A new app wants to collect earthquake data from your phone
A new appcould give people more time to get to safety during an earthquake.
"When the earthquake strikes, the accelerometer in the phone will record the ground shaking. ... We can use that data to understand the physics of the process beneath us, how the buildings around us respond to these earthquakes, and we will have more data than we have from the traditional seismic networks," University of California, Berkeley researcher Richard Allen said.
SEE ALSO: 'The World Trade Center came down': Donald Trump and Jeb Bush unload on each other in explosive debate exchange
A report published in Science Advances says the app could improve earthquake measuring systems already in place in some countries and provide early warning systems in places without any.
Researchers say eventually the app could send alerts that give people a few extra critical seconds or minutes to find a safe zone or for vehicles to come to a stop before a quake starts.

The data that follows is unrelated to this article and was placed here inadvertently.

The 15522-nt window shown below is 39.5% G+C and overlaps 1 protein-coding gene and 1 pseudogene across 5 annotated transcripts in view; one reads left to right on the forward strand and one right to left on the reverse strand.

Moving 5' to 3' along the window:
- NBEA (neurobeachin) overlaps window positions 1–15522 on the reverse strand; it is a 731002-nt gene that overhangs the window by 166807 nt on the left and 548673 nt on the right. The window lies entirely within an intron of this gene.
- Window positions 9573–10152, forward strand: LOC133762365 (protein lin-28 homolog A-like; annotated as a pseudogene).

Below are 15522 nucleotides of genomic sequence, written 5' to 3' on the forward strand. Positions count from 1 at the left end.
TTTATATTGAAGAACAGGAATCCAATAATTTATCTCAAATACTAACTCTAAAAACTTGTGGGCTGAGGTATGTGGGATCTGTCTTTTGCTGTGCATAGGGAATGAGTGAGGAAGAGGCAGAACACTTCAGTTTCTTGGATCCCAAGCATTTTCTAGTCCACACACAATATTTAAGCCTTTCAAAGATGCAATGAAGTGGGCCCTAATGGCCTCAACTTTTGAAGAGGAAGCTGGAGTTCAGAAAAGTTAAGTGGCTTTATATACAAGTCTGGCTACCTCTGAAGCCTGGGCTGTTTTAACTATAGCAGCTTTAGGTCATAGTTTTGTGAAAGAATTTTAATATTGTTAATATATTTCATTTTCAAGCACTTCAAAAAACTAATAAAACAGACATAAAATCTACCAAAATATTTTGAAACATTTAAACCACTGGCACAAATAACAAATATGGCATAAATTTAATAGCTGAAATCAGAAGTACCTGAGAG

But it'll take some time for the app to collect enough data from people's smartphones to start sending out those advanced warnings.
The MyShake app is currently available for Android users.
More on AOL.com:
Tiny house, big problem: Woman's home too small for Pa. laws
Critics react to Antonin Scalia's death with onslaught of insults
'Not an ogre:' A former clerk told us what it was really like to work with Justice Scalia